The Nishinippon Shimbun, a regional newspaper in Fukuoka Prefecture, has cancelled its plans to publish a book critical of pluthermal nuclear power at Kyushu’s Genkai plant, according to Yu Tanaka, the book’s author. Kyushu Electric is the second largest shareholder of the newspaper. Initially, the newspaper asked Tanaka to remove 12 pages, including a section questioning the usefulness of the plan. Eventually, publishing plans were cancelled entirely. Another publisher has since printed the book in its entirety.

Kyushu Electric announced that last week’s leak of 1.8 tons of radioactive water at its Genkai plant was caused by a broken pump shaft in its cooling system. The utility has been criticized for initially failing to disclose the leak to local authorities.


Tomohiko Suzuki, a reporter working undercover at the Fukushima Daiichi plant, has charged that conditions at the plant are far worse than TEPCO is admitting, and “absolutely no progress is being made.” Suzuki worked undercover for over a month between July and August, during which time he witnessed shoddy workmanship, repeated failure to protect workers’ health, and a culture of secrecy and lack of communication between Toshiba and Hitachi, the companies who designed the reactors and have now been brought in to decommission them. As an example of TEPCO’s lack of regard for its workers, Suzuki described a radiation detector designed to protect workers from exposure but which no longer works, because the line to the radiation alarm has been cut.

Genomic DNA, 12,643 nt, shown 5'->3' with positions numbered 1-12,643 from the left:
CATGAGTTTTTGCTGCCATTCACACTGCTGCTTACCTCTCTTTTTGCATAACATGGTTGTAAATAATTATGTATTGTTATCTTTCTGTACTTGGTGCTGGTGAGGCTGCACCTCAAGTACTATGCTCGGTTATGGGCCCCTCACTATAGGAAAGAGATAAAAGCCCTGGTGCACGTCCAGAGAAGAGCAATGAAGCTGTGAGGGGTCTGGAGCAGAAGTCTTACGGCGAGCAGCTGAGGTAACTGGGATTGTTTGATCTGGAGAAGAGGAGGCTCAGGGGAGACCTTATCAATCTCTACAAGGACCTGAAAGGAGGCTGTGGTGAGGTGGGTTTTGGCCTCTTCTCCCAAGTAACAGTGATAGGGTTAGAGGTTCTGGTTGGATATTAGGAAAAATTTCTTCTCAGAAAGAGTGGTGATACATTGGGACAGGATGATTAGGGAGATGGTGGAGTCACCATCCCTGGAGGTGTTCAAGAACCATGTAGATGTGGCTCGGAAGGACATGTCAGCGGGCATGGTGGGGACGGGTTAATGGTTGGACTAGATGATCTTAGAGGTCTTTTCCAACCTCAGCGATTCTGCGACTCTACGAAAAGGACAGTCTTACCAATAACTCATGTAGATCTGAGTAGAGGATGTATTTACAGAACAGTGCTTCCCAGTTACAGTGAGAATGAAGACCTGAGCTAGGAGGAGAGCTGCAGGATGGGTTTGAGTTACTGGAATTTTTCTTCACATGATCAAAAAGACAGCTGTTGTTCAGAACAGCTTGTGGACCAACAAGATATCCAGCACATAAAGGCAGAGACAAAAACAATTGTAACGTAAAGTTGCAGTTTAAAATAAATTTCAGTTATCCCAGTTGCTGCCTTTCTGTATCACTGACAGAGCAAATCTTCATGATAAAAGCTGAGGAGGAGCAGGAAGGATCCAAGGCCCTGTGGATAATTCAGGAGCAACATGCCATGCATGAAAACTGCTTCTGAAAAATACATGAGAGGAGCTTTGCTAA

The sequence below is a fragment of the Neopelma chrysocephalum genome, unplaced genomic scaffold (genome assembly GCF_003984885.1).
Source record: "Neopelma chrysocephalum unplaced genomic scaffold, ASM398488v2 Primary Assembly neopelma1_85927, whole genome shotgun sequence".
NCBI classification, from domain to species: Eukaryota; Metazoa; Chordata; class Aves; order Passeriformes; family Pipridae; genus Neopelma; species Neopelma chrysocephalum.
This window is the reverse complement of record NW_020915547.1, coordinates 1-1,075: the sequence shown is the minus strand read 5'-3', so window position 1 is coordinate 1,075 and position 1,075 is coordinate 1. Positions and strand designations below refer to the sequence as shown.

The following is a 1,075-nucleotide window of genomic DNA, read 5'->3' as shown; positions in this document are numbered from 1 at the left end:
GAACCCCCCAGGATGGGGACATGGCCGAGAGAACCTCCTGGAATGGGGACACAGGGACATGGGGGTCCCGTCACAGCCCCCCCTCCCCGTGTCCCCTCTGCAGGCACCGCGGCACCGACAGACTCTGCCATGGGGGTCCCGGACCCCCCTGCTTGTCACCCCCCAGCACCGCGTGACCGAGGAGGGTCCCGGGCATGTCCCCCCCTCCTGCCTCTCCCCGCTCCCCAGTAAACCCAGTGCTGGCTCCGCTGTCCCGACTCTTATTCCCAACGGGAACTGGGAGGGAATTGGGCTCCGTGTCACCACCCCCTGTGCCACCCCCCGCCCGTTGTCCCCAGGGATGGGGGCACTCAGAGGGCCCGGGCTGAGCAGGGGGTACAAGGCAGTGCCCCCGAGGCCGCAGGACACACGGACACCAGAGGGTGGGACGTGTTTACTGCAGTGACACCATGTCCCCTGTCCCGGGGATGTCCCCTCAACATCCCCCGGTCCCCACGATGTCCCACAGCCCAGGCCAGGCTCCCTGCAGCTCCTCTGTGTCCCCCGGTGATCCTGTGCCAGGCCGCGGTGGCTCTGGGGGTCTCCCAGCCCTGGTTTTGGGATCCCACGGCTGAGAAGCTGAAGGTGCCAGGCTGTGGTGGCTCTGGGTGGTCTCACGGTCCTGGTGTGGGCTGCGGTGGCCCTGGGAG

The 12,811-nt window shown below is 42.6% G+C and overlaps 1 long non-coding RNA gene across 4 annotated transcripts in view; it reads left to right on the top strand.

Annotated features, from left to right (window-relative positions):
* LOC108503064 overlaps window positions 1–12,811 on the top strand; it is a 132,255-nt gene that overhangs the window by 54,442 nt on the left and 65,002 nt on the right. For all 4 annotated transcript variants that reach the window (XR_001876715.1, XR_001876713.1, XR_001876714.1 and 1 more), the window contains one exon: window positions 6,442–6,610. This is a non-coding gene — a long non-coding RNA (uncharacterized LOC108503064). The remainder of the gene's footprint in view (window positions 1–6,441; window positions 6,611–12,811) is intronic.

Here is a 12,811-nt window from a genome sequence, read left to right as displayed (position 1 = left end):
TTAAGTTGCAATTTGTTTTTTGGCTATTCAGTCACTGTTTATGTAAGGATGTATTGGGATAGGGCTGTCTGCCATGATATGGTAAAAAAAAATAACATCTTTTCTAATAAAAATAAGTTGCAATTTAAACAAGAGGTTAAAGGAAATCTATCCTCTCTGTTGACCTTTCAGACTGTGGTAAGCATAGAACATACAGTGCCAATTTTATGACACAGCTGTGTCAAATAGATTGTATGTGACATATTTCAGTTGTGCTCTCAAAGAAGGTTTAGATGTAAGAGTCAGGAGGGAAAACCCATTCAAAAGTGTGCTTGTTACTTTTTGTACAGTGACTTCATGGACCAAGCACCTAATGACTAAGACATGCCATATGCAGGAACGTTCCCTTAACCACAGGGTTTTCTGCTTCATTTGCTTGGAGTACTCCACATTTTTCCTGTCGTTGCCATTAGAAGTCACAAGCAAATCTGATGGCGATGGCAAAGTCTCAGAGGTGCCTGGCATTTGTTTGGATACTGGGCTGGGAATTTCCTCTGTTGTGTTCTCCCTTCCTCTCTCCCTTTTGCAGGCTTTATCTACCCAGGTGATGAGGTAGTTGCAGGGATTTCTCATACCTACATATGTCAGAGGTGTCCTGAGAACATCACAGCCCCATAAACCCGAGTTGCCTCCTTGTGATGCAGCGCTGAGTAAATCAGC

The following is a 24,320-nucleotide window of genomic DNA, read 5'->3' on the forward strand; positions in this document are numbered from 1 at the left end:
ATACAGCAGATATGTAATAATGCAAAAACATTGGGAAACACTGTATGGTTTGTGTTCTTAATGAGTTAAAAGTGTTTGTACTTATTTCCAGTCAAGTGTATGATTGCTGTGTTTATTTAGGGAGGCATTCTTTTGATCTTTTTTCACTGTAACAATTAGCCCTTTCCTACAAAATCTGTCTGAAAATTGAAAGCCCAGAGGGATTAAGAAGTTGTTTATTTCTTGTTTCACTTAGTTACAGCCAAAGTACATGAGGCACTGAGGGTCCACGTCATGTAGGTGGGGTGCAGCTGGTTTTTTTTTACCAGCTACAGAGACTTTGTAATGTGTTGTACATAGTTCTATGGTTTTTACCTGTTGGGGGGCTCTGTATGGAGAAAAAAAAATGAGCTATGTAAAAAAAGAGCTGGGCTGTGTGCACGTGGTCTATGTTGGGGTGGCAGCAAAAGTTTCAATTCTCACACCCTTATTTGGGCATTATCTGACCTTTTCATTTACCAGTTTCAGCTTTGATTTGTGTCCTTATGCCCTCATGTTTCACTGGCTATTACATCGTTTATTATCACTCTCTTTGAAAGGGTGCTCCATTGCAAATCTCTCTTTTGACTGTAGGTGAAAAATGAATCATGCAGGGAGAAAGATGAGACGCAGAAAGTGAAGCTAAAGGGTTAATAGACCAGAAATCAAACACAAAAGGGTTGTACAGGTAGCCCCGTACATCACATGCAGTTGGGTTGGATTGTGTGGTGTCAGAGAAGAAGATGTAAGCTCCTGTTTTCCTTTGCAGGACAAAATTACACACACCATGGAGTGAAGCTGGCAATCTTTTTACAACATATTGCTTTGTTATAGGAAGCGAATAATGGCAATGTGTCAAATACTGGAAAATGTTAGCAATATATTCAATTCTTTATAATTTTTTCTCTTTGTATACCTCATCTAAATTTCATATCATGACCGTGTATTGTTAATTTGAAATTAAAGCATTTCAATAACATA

State of the Reactors

TEPCO has discovered yet another leak of 230 tons of radioactive water, in a 54-meter tunnel beneath a building storing highly radioactive water. The company believes that the water, which was three meters (10 ft.) deep in some places, leaked from the storage facility and mixed with ground water that seeped into the tunnel. The announcement came only two days after Prime Minister Noda declared that the plant was stable, leading critics to question TEPCO’s ability to safely maintain the plant, and specifically, how such a large leak went undetected.

A government panel investigating the causes of the nuclear disaster at the Fukushima Daiichi plant said that workers disabled a cooling system at Reactor 3 without the knowledge of Masao Yoshida, then-chief of the plant, breaking the chain of command. A hydrogen explosion occurred the next day.

The same panel found that senior officials were unaware that a core cooling system at Reactor 1 was disabled after the tsunami caused power loss, and as a result, failed to respond. The reactor later melted down. TEPCO has insisted that its workers made no errors.

Nuclear crisis minister Goshi Hosono said Japan will use more robot technology in the next stage of decommissioning the Fukushima Daiichi plant. So far, 162 workers have been exceeded the maximum limit of 100 millisieverts cumulative exposure for nuclear workers. Robots have proved useful since they can enter areas of the compound where radiation levels are too high for humans.

Contamination (Includes Human Exposure)